Beatty started teaching at the Madwomen after receiving her MFA and struggled with teaching older students. “I have this thing about respecting my elders and I was too cautious,” she recalled. One day she brought a poem to class and warned them that it had some explicit language in it. Lucienne Wald, a student in her eighties, asked, “What do you mean?” Wald listed off words that would make a late-night comedian blush, then added, “Do you think that we haven’t lived?” Beatty said that it was a “turning point” in her teaching: She would no longer stereotype the older women.
Shortly after, Beatty decided to change the program’s image. She started by asking her students if they wanted to be seen as old women writers or as writers. “They all started banging on the table,” she related. “They were chanting ‘writers, writers, writers.’”
When longtime director Patricia Dobler died in 2004, Beatty stepped in to fill the role. She also edits the program’s nationally distributed anthology, Voices from the Attic. Over the years, she has heard countless stories of women fleeing sexist teachers, receiving patronizing rejection slips, or feeling unable to write with the pressures of being wives and mothers. “Sexism isn’t over,” Beatty remarked. “It’s especially poignant with women who come after their husbands have died because they feel like they couldn’t write before that. They are limited by their traditional roles.”
Lucienne Wald: “Women’s problems aren’t men’s problems.”
Tragedy brought artist Lucienne Wald to writing. After her 29-year-old son Phillip died in 1982, she could no longer paint. She saw an ad for the Madwomen workshop and signed up for a fiction class, where she started her novel.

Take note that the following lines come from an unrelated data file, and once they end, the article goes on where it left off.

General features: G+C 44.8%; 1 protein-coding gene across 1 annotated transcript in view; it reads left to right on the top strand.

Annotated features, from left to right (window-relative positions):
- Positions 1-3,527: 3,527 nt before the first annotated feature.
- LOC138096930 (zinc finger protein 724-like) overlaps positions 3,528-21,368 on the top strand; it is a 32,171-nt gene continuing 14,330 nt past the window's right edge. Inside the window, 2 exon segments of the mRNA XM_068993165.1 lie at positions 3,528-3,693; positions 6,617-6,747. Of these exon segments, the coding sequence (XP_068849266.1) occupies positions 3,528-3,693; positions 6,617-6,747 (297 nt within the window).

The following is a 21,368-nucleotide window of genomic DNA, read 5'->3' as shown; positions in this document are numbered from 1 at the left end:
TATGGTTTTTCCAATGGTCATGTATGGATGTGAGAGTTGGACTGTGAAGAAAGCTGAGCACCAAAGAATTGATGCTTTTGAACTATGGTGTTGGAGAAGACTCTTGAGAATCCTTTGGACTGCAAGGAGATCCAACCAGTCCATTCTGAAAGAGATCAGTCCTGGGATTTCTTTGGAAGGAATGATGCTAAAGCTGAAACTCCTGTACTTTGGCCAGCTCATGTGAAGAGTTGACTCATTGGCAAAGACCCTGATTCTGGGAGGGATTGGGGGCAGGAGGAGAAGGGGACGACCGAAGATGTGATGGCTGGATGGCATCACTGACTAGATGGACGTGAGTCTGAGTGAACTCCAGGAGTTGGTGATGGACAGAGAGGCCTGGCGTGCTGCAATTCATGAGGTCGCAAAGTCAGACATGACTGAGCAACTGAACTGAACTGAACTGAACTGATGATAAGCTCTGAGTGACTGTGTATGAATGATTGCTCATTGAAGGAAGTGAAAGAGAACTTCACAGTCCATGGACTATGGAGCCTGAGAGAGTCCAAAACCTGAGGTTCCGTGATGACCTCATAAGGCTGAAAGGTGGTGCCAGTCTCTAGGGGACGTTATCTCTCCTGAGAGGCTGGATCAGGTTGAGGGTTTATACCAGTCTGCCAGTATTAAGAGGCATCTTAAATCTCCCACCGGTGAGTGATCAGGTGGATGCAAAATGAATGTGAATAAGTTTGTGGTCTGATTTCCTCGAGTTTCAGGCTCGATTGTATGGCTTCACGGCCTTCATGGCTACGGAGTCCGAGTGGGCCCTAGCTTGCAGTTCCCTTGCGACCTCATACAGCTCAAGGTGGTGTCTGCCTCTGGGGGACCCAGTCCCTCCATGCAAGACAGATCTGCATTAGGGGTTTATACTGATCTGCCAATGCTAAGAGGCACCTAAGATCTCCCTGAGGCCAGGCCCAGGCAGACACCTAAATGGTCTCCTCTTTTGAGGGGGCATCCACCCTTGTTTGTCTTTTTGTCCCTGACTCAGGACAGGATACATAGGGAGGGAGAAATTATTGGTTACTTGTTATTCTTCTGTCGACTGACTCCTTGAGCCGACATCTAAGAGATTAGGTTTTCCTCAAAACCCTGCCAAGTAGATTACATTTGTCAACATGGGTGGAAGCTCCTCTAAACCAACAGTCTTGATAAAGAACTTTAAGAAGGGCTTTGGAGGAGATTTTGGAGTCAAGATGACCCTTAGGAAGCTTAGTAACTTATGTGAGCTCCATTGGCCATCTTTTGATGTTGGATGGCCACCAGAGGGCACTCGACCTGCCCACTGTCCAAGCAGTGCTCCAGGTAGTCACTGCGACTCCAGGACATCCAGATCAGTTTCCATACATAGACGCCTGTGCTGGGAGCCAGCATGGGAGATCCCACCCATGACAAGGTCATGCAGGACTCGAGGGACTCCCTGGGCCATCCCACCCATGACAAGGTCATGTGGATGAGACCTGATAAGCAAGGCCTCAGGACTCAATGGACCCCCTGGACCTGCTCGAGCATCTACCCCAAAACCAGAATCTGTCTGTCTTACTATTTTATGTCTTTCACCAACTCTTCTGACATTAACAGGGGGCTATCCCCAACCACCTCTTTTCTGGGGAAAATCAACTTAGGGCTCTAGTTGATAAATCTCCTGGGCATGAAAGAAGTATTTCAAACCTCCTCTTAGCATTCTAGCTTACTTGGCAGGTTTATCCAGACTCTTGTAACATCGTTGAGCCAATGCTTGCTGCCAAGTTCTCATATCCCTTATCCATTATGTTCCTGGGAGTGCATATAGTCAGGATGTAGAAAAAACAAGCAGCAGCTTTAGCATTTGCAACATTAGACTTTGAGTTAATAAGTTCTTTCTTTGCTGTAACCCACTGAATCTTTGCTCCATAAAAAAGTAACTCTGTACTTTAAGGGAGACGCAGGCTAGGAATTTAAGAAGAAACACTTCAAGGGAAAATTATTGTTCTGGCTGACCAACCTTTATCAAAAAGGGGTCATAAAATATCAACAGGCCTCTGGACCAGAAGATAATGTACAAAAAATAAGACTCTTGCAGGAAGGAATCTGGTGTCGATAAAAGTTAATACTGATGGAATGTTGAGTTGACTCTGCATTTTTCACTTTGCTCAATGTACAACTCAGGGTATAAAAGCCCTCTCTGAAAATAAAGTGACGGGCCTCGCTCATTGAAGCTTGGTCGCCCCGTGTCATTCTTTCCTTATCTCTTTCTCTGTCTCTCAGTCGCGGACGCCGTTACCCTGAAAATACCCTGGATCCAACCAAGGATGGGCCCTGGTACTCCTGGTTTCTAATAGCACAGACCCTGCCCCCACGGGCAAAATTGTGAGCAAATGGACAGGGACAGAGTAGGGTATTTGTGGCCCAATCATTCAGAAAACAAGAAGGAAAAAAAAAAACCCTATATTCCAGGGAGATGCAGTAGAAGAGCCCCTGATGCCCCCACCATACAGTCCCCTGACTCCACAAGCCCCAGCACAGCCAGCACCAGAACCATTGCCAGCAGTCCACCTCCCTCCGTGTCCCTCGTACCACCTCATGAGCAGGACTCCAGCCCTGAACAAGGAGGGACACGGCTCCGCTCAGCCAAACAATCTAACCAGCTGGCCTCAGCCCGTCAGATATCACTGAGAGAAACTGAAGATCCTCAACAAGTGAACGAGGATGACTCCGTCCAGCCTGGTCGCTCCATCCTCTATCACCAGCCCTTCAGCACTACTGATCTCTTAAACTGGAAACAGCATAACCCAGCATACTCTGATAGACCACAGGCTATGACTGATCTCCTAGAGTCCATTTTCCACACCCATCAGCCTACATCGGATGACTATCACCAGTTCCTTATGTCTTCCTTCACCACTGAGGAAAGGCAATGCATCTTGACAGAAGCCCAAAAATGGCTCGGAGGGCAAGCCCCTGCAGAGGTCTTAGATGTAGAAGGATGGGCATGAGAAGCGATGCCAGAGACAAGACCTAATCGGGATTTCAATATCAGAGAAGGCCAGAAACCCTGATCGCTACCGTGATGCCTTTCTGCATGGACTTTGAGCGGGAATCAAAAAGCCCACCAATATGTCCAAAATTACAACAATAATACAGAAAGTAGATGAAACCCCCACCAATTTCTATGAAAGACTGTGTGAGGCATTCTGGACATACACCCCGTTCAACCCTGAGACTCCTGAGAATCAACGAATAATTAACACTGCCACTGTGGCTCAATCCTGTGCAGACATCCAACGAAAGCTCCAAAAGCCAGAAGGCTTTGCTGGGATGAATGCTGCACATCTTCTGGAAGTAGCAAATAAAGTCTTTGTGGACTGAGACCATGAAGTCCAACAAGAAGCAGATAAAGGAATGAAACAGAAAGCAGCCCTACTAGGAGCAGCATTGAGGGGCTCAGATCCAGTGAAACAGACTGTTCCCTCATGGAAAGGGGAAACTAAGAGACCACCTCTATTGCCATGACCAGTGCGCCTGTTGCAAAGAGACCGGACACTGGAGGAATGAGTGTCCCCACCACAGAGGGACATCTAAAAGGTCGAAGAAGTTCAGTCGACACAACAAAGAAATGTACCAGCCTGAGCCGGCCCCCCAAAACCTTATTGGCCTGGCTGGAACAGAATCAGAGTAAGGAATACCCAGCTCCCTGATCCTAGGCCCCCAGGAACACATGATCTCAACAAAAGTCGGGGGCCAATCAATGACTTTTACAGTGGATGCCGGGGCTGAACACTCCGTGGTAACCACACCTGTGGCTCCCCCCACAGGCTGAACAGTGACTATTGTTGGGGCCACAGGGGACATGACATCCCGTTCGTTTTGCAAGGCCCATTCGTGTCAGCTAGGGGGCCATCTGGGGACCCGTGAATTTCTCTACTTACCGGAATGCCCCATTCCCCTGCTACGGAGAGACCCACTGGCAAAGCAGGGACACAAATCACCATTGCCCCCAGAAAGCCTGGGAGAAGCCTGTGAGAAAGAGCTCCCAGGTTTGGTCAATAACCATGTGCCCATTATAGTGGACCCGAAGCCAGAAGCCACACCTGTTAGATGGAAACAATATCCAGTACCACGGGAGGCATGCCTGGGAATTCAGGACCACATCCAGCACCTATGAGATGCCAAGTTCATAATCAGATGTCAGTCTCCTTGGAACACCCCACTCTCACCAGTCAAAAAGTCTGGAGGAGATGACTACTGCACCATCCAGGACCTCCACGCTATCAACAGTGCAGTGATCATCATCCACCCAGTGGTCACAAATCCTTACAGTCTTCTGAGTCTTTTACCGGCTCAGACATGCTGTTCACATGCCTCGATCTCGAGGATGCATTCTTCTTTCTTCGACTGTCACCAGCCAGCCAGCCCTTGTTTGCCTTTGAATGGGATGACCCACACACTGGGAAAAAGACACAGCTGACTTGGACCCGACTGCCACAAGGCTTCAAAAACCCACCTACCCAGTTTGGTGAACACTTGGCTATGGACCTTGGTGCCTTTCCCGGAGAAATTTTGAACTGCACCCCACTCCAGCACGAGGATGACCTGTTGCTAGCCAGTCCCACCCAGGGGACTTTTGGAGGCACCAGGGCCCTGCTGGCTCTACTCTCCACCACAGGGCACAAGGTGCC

The book is loosely based on Wald’s experience living in Japan in the 1950s with her husband, an Air Force physician who studies the effects of radiation. She is still struggling to finish the book, but has joined Jan Beatty’s poetry workshop and found a vibrant community there.
“We get to know each other through poetry. It’s a different kind of family than a real family, but it is a family,” she said.
At 88, Wald isn’t the oldest Madwoman, but she is the student who has been there the longest. She plans to attend the workshops for the rest of her life. “It’s like going into a womb with the Madwomen. It’s a little enclave,” she says
Read Lucienne Wald’s “Knock on Wood”
Tess Barry: “A woman is more than being 50 and pretending you’re 30.”
Growing up in a family with ten children in Pittsburgh, Tess Barry saw how people “catered to the boys.” As an adult, that became “deferring to the men.” Barry, 39, described herself as a “strong woman who doesn’t take any shit,” but added that these culturally ingrained attitudes are difficult to escape.
Barry attended New York University’s dramatic writing program, but finished her studies at the University of Pittsburgh to be near her family after her father died. She also has a Master’s in literature. She lives on the South Side with her husband and works as the administrator of a legal mediation group.
When she started attending the Madwomen workshop, she was surprised by the “level of commitment” from the participants. “The quality of writing is tremendous,” she added. In addition to writing poetry and fiction, Barry is collaborating with her husband on a screenplay about street fighting in the 1960s.